Encarta Africana 2000: Extending the Dream

NEW YORK, Oct. 28, 1999 — During a speech to educators and students today, Microsoft Chairman and CEO Bill Gates and Harvard professor Dr. Henry Louis
Gates, Jr., unveiled Encarta Africana 2000 — the latest version of Microsoft’s award-winning CD-ROM encyclopedia about black history and culture worldwide. Bill Gates gave a demonstration of the new reference work and highlighted it as an example of how technology can enhance learning — an idea he called on educators to support by ensuring that students have access to technology and that teachers have the training necessary to use technology to help children learn.

“Products like Encarta Africana allow today’s students to learn about history and other cultures in new and compelling ways,”
Bill Gates told more than 600 educators and students at the Juilliard Theater at Lincoln Center Plaza in New York City.
“This is a terrific use of technology, because it allows students to broaden their view of the world.”

Encarta Africana 2000 is the second version of the multimedia encyclopedia that was developed as a joint effort by Dr. Gates, his fellow Harvard professor Dr. Kwame Anthony Appiah and Microsoft. Using audio, video and the written word, Encarta Africana 2000 spans the globe from Africa to the Americas, Europe, the Caribbean and Asia, tracing the effects of the African diaspora and the history and culture of Africa and people of African descent from 4 million BCE to the present.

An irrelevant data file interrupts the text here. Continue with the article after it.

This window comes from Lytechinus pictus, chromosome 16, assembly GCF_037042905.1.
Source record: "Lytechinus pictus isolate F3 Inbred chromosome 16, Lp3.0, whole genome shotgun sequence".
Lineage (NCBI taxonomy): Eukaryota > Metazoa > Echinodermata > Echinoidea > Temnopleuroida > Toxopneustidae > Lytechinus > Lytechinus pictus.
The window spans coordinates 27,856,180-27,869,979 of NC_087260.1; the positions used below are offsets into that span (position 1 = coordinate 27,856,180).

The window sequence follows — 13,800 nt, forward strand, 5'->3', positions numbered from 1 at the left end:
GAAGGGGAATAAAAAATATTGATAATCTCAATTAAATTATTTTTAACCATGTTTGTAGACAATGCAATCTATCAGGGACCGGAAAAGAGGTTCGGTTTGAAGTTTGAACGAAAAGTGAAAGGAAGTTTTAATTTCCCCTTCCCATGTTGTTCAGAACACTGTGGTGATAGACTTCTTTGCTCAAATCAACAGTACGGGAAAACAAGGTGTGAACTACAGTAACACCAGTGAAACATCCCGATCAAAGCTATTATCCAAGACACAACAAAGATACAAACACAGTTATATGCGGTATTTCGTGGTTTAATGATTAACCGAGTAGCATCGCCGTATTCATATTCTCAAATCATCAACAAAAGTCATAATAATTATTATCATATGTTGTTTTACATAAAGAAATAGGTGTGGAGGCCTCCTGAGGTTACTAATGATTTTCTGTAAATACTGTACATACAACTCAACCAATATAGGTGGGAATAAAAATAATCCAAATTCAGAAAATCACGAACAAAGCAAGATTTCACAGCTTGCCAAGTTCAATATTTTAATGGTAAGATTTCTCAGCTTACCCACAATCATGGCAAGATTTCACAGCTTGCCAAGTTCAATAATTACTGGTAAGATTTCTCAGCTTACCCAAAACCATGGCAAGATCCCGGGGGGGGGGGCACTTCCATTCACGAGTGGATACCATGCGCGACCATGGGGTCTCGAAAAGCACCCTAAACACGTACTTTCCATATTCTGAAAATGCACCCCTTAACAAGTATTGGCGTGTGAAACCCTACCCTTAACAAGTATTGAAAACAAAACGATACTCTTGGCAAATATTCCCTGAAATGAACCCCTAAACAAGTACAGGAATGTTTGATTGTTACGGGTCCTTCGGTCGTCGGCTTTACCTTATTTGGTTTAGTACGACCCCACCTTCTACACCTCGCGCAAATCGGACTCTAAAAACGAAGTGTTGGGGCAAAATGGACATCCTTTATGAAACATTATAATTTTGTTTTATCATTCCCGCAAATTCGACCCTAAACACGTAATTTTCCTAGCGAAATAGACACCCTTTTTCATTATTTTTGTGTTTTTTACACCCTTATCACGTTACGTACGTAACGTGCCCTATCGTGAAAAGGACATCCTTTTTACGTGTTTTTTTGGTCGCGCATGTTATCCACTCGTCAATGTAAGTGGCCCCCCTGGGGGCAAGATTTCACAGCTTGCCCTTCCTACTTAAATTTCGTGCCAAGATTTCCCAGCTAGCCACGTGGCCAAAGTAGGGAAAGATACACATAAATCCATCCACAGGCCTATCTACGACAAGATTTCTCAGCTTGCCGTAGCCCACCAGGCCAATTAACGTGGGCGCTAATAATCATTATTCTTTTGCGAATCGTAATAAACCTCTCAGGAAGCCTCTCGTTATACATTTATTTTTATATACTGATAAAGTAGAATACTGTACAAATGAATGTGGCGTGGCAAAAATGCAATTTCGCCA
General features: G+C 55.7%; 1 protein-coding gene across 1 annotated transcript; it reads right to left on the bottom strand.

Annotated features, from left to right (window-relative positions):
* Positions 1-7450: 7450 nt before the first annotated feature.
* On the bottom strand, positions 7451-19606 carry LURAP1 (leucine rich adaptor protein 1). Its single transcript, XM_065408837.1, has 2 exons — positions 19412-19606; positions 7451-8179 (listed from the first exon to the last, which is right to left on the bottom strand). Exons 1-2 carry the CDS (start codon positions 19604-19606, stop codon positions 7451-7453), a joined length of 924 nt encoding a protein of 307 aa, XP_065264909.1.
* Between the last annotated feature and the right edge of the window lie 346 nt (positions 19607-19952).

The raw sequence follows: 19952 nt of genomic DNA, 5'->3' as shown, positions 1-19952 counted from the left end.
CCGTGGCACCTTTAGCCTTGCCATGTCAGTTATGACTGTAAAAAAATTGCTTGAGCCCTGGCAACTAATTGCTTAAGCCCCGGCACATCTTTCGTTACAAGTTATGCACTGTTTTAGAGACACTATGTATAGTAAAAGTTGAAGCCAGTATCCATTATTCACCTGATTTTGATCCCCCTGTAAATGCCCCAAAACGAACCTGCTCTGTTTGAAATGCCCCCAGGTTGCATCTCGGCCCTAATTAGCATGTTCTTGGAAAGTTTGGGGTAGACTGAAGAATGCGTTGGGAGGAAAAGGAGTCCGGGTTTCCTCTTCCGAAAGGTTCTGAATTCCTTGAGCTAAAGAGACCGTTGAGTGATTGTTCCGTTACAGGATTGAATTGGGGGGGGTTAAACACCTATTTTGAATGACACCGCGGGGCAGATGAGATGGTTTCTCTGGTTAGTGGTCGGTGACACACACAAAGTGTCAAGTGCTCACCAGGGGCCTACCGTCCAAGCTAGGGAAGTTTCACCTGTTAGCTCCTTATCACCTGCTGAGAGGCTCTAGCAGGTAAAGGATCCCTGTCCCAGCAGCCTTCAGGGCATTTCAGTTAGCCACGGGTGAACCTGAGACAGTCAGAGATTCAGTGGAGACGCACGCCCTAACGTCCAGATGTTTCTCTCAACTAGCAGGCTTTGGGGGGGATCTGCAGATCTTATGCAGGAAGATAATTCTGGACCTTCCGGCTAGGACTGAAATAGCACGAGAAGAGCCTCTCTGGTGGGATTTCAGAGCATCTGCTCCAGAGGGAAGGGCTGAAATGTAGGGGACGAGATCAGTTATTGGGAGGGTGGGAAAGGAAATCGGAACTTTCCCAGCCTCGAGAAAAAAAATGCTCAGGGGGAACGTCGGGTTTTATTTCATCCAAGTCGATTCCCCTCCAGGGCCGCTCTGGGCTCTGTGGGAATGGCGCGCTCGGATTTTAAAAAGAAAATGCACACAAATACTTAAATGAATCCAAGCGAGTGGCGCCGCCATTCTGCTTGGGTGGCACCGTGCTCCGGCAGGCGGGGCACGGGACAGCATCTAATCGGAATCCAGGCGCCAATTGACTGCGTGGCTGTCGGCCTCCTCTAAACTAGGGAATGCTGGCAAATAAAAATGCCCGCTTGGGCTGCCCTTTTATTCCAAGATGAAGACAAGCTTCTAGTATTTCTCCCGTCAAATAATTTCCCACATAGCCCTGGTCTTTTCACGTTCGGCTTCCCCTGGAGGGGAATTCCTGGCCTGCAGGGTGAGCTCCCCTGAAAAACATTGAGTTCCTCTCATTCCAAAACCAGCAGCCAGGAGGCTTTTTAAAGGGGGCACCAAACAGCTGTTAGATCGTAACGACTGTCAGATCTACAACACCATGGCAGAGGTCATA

Encarta Africana was originally conceived to fulfill the lifelong dream of legendary African-American educator W.E.B. DuBois to compose an encyclopedia of African history. Encarta Africana 2000 — with 500 new articles, 100 new sidebars and 800 Web links for additional research — is a continuation of that endeavor. Encarta Africana 2000 also features full-color, 360-degree panoramic tours of famous African sites and new multimedia sections such as the Music Timeline, featuring music and rare video clips of legendary musicians such as John Coltrane and Miles Davis, and the Civil Rights Chronology, which depicts 125 defining moments of the U.S. Civil Rights Movement.

“We continue to reach Du Bois’ lifetime goal of educating people around the world on the significance of African people,”
said Appiah.
“Our collaboration with Microsoft has allowed us not only to create an encyclopedia of African history but to provide a visual, audible and readable work that is more current and comprehensive than any other black history reference in existence.”

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